THE HURT LOCKER is the most overrated crap I’ve seen in a while. It has some excellent acting. But that’s about it. The only really unique thing was the Iraq setting. It seemed like 100,000 things I had all ready seen before. I was very bored. Almost fell asleep during some portions of it.

    My boy didn’t like it much. He wasn’t very impressed either. He’s a teddy bear. But he’s still much more of a guy’s guy than some of the men I’ve dated.

    So whatever…

    If people want to say that this is the most awesome film of the year or the decade, they can take their shot. But it won’t even make my Top 10.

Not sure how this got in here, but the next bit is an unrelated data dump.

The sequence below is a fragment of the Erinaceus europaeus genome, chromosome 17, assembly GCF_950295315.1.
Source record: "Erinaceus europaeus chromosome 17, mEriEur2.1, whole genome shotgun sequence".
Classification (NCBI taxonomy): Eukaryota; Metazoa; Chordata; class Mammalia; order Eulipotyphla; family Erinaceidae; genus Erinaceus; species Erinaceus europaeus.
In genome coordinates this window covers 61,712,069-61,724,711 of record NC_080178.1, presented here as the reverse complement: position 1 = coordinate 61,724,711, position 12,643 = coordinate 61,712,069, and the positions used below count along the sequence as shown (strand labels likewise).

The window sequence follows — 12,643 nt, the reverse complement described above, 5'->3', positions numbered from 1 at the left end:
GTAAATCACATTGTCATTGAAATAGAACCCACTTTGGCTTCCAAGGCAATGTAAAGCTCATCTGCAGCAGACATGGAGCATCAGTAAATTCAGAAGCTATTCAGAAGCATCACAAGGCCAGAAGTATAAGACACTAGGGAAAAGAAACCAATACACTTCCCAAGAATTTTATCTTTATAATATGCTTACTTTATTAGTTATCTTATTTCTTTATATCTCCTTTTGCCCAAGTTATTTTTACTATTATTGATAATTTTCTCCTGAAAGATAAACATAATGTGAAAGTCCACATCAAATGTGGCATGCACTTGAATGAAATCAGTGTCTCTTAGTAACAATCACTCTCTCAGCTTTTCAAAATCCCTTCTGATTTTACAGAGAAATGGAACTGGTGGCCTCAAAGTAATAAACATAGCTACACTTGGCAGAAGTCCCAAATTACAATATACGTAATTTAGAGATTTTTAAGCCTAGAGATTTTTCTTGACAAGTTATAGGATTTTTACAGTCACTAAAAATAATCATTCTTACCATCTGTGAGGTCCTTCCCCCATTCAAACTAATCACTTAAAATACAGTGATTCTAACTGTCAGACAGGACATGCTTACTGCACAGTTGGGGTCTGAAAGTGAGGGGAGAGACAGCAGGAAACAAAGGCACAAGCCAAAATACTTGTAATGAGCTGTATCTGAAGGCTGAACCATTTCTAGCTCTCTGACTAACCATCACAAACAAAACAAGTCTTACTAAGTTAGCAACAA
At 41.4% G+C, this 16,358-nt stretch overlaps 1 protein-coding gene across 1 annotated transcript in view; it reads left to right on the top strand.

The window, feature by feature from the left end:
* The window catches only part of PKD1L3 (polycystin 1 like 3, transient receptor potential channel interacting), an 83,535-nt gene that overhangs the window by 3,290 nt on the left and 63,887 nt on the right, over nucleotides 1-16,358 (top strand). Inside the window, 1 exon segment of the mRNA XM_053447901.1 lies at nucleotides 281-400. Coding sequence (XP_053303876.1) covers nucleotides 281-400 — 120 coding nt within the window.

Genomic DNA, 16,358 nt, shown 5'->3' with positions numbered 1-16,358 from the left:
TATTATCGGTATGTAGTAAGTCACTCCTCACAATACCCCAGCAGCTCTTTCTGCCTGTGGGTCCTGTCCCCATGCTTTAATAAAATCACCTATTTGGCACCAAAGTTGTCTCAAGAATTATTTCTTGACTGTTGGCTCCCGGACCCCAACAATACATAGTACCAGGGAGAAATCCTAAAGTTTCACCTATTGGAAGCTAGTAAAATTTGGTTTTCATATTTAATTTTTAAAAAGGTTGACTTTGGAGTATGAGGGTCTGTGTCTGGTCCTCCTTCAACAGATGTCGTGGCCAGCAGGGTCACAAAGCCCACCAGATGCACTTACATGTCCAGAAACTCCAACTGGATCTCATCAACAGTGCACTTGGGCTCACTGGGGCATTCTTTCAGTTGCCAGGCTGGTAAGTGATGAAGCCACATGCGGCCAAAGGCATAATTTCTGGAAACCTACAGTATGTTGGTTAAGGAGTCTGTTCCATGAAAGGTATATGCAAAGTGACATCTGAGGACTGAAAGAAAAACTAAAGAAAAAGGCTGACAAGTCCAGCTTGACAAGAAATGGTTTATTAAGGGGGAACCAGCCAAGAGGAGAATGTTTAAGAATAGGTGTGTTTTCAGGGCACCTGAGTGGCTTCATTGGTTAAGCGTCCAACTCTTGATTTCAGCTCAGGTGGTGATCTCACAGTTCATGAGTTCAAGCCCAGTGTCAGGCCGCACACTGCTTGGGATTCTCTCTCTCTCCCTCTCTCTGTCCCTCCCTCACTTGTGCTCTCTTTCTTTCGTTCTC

I don’t think it’s anything to get excited over.

    Are you kidding? You liked BANDSLAM…?

    I’ve heard about it. But I still don’t know a great deal about that flick. Isn’t that a real departure for you, glim?

    You’ll have to give me the straight goods on that…

  3. no, i wasn’t joking i loved bandslam! πŸ™‚

    free screenings can be so good. πŸ™‚

  4. πŸ™‚

  5. Actually, since you became a champion of BANDSLAM, I’ve checked out some reviews and gotten some background information.

    Now I get it, darling glimster.

    Bet you’re surprised, huh? Did you ever think that you’d dig a film that had actors from HSM???

    I guess you can never accurately predict the future. Life always has some interesting uncharted territory waiting for us.

    We can never get too complacent. That’s probably a good thing…